EducationLocal

Charter Leaders Explore the Complex Question of How to Return

Since the beginning of the academic year, at least a dozen D.C. charter schools have attempted to maintain a sense of normalcy during the coronavirus pandemic by opening their campuses and facilitating in-person learning plans shaped by D.C. Department of Health (DOH) guidelines and community feedback.

Dr. Michelle J. Walker-Davis, the newly installed executive director of the DC Public Charter School Board (DCPCSB), hailed some of those institutions — including Sojourner Truth Public Charter School, Briya Public Charter School, and the Social Justice Public Charter School — as examples of how such collaborative efforts can help the District’s more than 120 charter schools balance safety and academic concerns this year.

“It has been very challenging for many students, including our special education population, English language learners, and [other] students who may be already behind,” said Walker-Davis, a veteran education leader and alumna of the Williams administration who assumed the helm of DCPCSB amid discussions about whether students, teachers, and staff members would return to campus this fall.

Since July, she has met with school leaders, parent groups, and agency leaders, while also attending ward education council meetings and fostering a relationship with the DC Charter School Alliance, an advocacy organization that represents nearly all the District’s charter schools.

“We’ve been encouraging schools to listen to families and listen to what it would take to get back quickly and safely as we can, recognizing that it will look different [for] each school,” Walker-Davis added.

“Some schools may choose to take a virtual stance, and as they bring the students back, they might prioritize the student population that needs in-person learning the most.”

Ongoing Questions about Safety and Instruction

Last week, not long before D.C. Mayor Muriel Bowser extended the city’s public health emergency to the end of the year, the DC Department of Health reported the highest number of daily COVID-19 cases in four months. While the test positivity rate remains below the threshold of 3 percent, the District experienced a slight increase between mid-September and the beginning of the month.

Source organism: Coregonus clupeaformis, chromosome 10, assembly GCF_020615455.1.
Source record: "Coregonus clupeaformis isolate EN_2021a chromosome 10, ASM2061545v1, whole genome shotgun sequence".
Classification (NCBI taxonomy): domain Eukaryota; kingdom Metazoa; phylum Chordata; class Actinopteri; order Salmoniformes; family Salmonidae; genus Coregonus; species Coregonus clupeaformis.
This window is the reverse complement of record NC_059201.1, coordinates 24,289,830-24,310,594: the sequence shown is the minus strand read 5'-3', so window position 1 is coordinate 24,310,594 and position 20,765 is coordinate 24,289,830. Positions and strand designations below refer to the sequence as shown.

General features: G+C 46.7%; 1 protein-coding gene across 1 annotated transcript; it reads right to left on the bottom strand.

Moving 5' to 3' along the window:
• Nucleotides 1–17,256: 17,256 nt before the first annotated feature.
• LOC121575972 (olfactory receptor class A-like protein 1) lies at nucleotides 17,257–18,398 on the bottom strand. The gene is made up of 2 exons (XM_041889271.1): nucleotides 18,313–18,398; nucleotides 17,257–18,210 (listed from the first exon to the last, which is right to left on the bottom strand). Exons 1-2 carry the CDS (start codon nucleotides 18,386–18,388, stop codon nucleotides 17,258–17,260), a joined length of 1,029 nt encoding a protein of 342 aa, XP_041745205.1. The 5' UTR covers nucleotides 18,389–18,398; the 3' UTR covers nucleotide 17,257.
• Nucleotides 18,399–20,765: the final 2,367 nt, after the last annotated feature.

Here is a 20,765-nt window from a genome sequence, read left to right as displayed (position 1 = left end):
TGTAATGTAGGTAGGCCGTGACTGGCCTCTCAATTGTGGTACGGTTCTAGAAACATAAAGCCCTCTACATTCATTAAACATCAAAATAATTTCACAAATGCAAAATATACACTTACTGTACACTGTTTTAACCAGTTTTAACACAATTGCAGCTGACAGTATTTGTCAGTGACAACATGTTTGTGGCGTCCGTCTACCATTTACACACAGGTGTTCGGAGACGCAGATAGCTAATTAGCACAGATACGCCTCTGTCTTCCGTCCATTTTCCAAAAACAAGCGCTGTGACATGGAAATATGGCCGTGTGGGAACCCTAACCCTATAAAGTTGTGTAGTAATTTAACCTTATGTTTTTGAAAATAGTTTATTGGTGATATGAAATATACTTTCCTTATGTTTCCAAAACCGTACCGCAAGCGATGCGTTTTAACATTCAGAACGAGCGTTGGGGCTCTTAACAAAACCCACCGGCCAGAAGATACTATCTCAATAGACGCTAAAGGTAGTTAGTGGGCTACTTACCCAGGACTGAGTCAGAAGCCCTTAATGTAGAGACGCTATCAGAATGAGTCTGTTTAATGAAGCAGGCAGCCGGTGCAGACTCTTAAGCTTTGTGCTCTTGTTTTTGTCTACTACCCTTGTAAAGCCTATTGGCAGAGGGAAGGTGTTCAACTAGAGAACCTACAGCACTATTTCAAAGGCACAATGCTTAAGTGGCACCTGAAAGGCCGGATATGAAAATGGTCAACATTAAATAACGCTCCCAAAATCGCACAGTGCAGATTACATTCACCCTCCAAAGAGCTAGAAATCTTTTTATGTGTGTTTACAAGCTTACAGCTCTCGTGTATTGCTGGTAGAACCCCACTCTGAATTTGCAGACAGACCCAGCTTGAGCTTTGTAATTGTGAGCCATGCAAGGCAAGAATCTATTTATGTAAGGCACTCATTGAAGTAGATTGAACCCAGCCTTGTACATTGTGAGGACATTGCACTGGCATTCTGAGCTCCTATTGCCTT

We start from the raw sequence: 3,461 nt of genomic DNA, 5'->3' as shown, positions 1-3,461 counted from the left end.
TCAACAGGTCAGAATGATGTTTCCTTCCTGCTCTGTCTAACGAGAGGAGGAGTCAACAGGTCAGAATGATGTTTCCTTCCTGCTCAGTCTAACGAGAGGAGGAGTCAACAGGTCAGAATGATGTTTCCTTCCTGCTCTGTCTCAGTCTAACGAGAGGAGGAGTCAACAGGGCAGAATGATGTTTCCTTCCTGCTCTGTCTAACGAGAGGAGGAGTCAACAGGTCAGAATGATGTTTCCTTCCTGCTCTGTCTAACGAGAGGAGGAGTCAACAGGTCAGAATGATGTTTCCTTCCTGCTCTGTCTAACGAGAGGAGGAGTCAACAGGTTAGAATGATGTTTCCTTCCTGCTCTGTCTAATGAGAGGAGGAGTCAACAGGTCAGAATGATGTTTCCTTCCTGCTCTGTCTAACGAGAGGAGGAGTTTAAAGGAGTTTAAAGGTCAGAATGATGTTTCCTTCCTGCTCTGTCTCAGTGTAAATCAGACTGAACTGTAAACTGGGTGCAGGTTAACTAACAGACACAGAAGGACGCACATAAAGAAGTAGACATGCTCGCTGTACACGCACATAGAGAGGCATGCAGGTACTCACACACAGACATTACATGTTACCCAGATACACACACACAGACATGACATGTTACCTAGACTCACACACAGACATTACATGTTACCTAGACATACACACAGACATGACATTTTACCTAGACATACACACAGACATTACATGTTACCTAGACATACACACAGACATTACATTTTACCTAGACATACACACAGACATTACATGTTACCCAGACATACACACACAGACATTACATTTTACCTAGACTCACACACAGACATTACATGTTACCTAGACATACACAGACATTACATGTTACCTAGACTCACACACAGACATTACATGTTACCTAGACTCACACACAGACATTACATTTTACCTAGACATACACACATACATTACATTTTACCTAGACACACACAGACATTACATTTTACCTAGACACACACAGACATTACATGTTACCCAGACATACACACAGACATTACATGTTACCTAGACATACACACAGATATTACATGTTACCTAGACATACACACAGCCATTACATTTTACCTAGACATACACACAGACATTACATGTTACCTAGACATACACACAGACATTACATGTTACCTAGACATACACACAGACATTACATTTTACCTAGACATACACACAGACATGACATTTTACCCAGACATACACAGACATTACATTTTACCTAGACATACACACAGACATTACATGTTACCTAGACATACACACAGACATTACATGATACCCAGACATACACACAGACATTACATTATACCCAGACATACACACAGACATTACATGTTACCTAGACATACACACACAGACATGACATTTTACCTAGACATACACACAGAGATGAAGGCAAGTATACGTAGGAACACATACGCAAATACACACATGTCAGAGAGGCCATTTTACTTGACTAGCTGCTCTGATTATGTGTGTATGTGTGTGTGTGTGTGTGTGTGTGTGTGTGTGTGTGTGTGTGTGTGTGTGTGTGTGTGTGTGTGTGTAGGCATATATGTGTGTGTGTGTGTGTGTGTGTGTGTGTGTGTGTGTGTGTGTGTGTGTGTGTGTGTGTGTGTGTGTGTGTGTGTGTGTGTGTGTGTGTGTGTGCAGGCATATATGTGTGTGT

Even so, some charter school students and their public school counterparts have returned, and will return, to their school campuses within the next few weeks amid an ongoing battle between the D.C. Public Schools’ central office and the Washington Teachers’ Union about the conditions under which students and teachers will reenter the classroom.

After the closure of some public charter schools, enrollment in the charter sector dropped this academic year for the first time in two decades. Though public charter schools currently teach less than 50 percent of the local student population, COVID-19 has presented challenges for leaders in both sectors.

For those in the charter sector, the coronavirus has brought to the forefront conversations about educational inequity, burdens facing those who work long hours, and the manner in which the PCSB evaluates charter school performance. Earlier this year, DCPCSB announced that, though it would continue to collect data from schools, it would not assign them a tiered rating on the Performance Management Framework (PMF), a tool also referred to as the School Quality Report that has been criticized as detrimental to schools with a high at-risk population.

“We continue to value the quantitative and qualitative information in addition to the actual PMF,” Walker-Davis told The Informer as she noted that the board has started conversations about possible changes to the PMF.

“We do site reviews that get qualitative information and look at how the school performs in action,” she added.

Key Stakeholders Weigh In

Earlier this month, the DC Charter School Alliance hosted a virtual forum for at-large D.C. Council candidates during which Washington Informer Publisher Denise Rolark Barnes asked the eight who participated questions about virtual learning, educational equity, school choice and other important issues of concern amid a global pandemic and racial turbulence.

This meeting of the minds took place days after the Office of the Deputy Mayor for Education reported that 20,000 District students hadn’t completed their school registration. Deputy Mayor Paul Kihn attributed the enrollment gap to a postponed school lottery and parents’ inability to submit essential documents online.

Other concerns, as have been articulated by some parents, involved the lack of uncertainty around school plans, and children’s stamina for distance learning, especially at such a young age.

In her role as founding executive director of the DC Charter School Alliance, Shannon Hodge has engaged charter school leaders who have spoken to parents with various perspectives on when, or whether to, return to in-person learning.

She said discussions often and paradoxically focus on the stress of virtual learning on parent and child, and the tremendous amount of work needed to ensure a conventional, but safe, alternative. Because many parents are still apprehensive about returning within the next month, finding that balance, Hodge said, has been an ongoing challenge.

“[Some] parents aren’t comfortable with [the] concept [of virtual learning]. There are a significant number of charters that have identified students for whom distance learning is not working,” Hodge told The Informer.

“They might be seeing between 20 and 100 students on site. People are trying to be responsive to the learning needs of students, and charters are trying to meet the needs of their communities.”

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